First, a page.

There was always the very real possibility that the Hawks’ season could come at the hands of the Kings, but there would have been few that would have thought it would happen so swiftly and emphatically. But regardless of the circumstance, the Hawks now find themselves in a must win game on West Madison this evening to continue playing.
For the Kings, there’s little to no reason for them the change a damn thing they’ve been doing, as it’s worked pretty thoroughly to this point with game one proving to be the outlier in the series. Their speed and depth at forward, something the Hawks used to rely upon, has pushed an overmatched Hawks group back on their heels and forced them to defend more than attack. And given the size of the Kings’ forwards respective to the Hawk defensemen, it’s not something the Hawks were built to be able to endure for any length of time.
That attack has allowed Darryl Sutter to get away with continually icing the likes of Willie Mitchell, Matt Greene, and the defensively challenged Alec Martinez with imputnity, as the Hawks have been unable to use their speed since the first period of Game 2. But of course, it helps to have the safety net of Drew Doughty being able to play over half a game in every situation and making things happen every time he touches the ice.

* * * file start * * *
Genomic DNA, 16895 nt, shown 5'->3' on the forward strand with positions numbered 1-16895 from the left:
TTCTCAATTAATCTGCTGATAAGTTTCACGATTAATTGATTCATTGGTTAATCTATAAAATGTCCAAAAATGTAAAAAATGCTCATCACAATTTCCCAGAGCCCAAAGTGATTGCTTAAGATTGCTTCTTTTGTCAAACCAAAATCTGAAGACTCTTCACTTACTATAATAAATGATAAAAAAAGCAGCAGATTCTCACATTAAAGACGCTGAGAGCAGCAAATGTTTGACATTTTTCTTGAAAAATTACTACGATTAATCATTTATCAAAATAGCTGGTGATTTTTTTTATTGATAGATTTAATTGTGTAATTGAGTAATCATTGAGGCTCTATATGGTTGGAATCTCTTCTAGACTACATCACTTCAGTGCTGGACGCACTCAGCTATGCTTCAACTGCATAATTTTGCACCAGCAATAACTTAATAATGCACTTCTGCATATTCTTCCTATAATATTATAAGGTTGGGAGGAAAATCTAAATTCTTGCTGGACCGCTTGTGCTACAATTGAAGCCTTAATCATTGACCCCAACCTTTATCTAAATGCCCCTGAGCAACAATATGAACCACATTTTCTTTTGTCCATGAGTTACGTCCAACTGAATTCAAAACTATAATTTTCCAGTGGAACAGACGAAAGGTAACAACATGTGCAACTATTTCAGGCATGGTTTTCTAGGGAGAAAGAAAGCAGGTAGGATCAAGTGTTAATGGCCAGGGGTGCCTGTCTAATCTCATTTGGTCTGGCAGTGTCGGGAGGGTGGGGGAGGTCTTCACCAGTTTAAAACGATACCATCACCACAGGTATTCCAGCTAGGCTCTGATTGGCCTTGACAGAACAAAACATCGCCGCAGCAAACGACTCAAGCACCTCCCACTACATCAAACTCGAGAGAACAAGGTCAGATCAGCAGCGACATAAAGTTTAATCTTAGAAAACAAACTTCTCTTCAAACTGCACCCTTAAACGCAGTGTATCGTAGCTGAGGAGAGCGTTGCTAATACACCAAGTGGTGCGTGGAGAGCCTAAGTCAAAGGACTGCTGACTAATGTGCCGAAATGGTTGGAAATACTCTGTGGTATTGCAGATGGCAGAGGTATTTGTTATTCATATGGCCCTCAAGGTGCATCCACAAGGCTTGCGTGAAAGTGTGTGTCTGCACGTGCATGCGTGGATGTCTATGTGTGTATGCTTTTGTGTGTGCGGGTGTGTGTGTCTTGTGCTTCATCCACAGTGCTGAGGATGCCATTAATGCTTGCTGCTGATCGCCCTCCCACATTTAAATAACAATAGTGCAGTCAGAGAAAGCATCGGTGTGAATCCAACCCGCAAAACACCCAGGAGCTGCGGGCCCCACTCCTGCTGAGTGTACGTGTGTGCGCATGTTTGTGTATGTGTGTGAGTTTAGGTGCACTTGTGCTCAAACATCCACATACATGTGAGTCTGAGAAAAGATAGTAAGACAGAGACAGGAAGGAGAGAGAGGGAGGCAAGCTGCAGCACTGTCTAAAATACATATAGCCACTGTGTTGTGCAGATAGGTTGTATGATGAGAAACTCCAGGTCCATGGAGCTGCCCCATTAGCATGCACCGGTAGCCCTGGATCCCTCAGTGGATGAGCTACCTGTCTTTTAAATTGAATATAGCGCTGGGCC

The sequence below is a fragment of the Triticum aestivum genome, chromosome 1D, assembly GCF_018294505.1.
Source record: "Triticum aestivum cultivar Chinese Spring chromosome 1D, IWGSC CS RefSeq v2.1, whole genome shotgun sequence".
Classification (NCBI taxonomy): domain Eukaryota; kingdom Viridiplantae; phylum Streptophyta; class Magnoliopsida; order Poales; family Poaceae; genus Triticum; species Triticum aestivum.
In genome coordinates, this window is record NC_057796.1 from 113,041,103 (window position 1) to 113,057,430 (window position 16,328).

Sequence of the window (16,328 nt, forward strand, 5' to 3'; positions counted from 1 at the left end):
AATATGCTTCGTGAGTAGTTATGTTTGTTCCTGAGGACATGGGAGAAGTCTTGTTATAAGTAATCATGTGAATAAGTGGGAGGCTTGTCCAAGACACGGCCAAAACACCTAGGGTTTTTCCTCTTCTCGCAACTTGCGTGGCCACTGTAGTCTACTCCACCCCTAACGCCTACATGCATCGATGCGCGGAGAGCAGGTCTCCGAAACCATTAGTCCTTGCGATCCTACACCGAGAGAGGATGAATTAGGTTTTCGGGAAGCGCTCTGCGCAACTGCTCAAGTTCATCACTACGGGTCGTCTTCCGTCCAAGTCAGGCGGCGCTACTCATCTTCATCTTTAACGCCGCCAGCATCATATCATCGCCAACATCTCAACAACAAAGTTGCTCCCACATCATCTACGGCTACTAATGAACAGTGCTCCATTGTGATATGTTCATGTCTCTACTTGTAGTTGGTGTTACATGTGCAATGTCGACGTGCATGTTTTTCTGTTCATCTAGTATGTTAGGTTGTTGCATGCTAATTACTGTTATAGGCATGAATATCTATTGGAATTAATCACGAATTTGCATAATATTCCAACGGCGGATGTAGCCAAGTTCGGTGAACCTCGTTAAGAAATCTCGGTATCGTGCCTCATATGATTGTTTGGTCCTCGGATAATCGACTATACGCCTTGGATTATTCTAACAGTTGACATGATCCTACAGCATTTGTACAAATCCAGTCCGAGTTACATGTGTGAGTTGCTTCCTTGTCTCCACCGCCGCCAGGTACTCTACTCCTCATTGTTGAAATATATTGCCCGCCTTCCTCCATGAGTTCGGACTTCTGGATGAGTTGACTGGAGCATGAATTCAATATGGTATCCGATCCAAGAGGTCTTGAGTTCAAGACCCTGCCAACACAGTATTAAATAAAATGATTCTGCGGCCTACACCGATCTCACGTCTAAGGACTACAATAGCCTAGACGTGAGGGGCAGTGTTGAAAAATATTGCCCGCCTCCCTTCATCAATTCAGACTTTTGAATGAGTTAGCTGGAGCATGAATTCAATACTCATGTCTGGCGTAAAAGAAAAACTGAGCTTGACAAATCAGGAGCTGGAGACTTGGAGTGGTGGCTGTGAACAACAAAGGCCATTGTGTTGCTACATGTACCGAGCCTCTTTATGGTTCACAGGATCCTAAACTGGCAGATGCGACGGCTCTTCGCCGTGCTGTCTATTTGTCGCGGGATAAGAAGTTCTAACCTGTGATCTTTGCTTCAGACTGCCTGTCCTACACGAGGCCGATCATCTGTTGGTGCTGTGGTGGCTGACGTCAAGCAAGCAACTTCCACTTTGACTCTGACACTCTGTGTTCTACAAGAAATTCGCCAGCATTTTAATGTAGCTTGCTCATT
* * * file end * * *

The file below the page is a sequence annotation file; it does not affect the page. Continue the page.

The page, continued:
It’s all masked the fact that Jonathan Quick’s raw numbers basically mirror those of Corey Crawford, both at even strength (.915 to Crawford’s .921) and while shorthanded (.894 to .893), but Quick hasn’t had to work nearly as hard because his team has the puck more. Once again, if this formula sounds familiar, it’s because it should.
As for our Men of Four Feathers, it looks like no matter what happens, someone is going to have to pry Joel Quenneville’s blankie from his cold, dead, eliminated hands. That of course being Michal Handzus, he of less than 5 minutes of ice time on Monday night in Los Angeles. After seeing that a lack of Handzus was clearly the reason for defeat, Quenneville has now charged him with centering Patrick Sharp and Kris Versteeg, whose excellent and consistent combined play together this post season is sure to form a forceful third line with Handzus. Brandon Bollig will also draw back into the lineup and reform the Human Shield line, which actually makes a whole shitload more sense than having Handzus anywhere near a player whose objective it is to score goals. At least at home that line (if used as it has been all season) serves a distinct purpose. But with the way the Hawks have been playing, there are bound to be a lot more defense zone draws for Marcus Kruger to take.
After a season of harping on Brent Seabrook, it all became perfectly crystallized on Monday as well. But that was really only confirmation bias, except that it wasn’t and hasn’t been. There’s at least a top end to Seabrook’s game that he might be able to harness for a finite stretch, and that’s basically what the Hawks are left with as far as options on the blue line, is hoping that he, Johnny Oduya, and Michal Rozsival all forget that they are old/fat/tired or some combination thereof now.